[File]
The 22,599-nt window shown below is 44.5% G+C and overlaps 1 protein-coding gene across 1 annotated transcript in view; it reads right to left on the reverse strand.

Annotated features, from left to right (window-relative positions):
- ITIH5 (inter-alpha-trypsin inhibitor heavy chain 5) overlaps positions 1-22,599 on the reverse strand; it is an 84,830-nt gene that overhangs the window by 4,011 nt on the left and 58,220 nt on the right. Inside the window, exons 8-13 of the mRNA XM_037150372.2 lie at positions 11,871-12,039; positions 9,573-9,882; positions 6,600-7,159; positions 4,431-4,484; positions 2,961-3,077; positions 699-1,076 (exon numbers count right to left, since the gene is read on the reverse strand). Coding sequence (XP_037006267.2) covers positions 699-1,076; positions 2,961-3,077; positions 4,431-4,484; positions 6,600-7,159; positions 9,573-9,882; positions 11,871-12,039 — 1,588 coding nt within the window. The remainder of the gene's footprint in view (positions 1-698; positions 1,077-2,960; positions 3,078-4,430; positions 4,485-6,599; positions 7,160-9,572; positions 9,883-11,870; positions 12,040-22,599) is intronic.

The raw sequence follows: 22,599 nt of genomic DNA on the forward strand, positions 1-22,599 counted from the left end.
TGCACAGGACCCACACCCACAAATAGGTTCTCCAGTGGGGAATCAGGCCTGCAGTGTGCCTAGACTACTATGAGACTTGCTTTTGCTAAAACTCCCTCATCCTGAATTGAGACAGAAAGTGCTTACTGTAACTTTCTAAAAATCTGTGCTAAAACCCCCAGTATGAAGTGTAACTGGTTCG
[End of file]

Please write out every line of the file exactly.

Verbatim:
The 22,599-nt window shown below is 44.5% G+C and overlaps 1 protein-coding gene across 1 annotated transcript in view; it reads right to left on the reverse strand.

Annotated features, from left to right (window-relative positions):
- ITIH5 (inter-alpha-trypsin inhibitor heavy chain 5) overlaps positions 1-22,599 on the reverse strand; it is an 84,830-nt gene that overhangs the window by 4,011 nt on the left and 58,220 nt on the right. Inside the window, exons 8-13 of the mRNA XM_037150372.2 lie at positions 11,871-12,039; positions 9,573-9,882; positions 6,600-7,159; positions 4,431-4,484; positions 2,961-3,077; positions 699-1,076 (exon numbers count right to left, since the gene is read on the reverse strand). Coding sequence (XP_037006267.2) covers positions 699-1,076; positions 2,961-3,077; positions 4,431-4,484; positions 6,600-7,159; positions 9,573-9,882; positions 11,871-12,039 — 1,588 coding nt within the window. The remainder of the gene's footprint in view (positions 1-698; positions 1,077-2,960; positions 3,078-4,430; positions 4,485-6,599; positions 7,160-9,572; positions 9,883-11,870; positions 12,040-22,599) is intronic.

The raw sequence follows: 22,599 nt of genomic DNA on the forward strand, positions 1-22,599 counted from the left end.
TGCACAGGACCCACACCCACAAATAGGTTCTCCAGTGGGGAATCAGGCCTGCAGTGTGCCTAGACTACTATGAGACTTGCTTTTGCTAAAACTCCCTCATCCTGAATTGAGACAGAAAGTGCTTACTGTAACTTTCTAAAAATCTGTGCTAAAACCCCCAGTATGAAGTGTAACTGGTTCG